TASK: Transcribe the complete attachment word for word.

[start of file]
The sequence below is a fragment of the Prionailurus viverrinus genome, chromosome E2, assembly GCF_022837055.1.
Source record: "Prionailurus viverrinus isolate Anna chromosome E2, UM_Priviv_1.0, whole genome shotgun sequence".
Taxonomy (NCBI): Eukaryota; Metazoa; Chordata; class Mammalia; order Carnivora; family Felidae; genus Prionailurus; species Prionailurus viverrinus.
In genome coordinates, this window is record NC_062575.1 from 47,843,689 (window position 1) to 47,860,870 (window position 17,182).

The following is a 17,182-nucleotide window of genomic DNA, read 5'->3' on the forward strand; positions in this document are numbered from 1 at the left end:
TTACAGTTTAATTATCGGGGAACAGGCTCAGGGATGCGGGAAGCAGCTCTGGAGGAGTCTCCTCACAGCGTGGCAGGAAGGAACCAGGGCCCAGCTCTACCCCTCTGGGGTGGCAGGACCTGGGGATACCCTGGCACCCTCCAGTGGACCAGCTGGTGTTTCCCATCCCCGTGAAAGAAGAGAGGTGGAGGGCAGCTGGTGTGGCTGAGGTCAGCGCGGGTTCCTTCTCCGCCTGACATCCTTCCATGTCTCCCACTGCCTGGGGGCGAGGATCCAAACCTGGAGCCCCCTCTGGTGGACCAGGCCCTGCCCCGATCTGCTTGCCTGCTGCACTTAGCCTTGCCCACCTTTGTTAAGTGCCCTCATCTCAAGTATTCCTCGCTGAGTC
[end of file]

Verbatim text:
The sequence below is a fragment of the Prionailurus viverrinus genome, chromosome E2, assembly GCF_022837055.1.
Source record: "Prionailurus viverrinus isolate Anna chromosome E2, UM_Priviv_1.0, whole genome shotgun sequence".
Taxonomy (NCBI): Eukaryota; Metazoa; Chordata; class Mammalia; order Carnivora; family Felidae; genus Prionailurus; species Prionailurus viverrinus.
In genome coordinates, this window is record NC_062575.1 from 47,843,689 (window position 1) to 47,860,870 (window position 17,182).

The following is a 17,182-nucleotide window of genomic DNA, read 5'->3' on the forward strand; positions in this document are numbered from 1 at the left end:
TTACAGTTTAATTATCGGGGAACAGGCTCAGGGATGCGGGAAGCAGCTCTGGAGGAGTCTCCTCACAGCGTGGCAGGAAGGAACCAGGGCCCAGCTCTACCCCTCTGGGGTGGCAGGACCTGGGGATACCCTGGCACCCTCCAGTGGACCAGCTGGTGTTTCCCATCCCCGTGAAAGAAGAGAGGTGGAGGGCAGCTGGTGTGGCTGAGGTCAGCGCGGGTTCCTTCTCCGCCTGACATCCTTCCATGTCTCCCACTGCCTGGGGGCGAGGATCCAAACCTGGAGCCCCCTCTGGTGGACCAGGCCCTGCCCCGATCTGCTTGCCTGCTGCACTTAGCCTTGCCCACCTTTGTTAAGTGCCCTCATCTCAAGTATTCCTCGCTGAGTC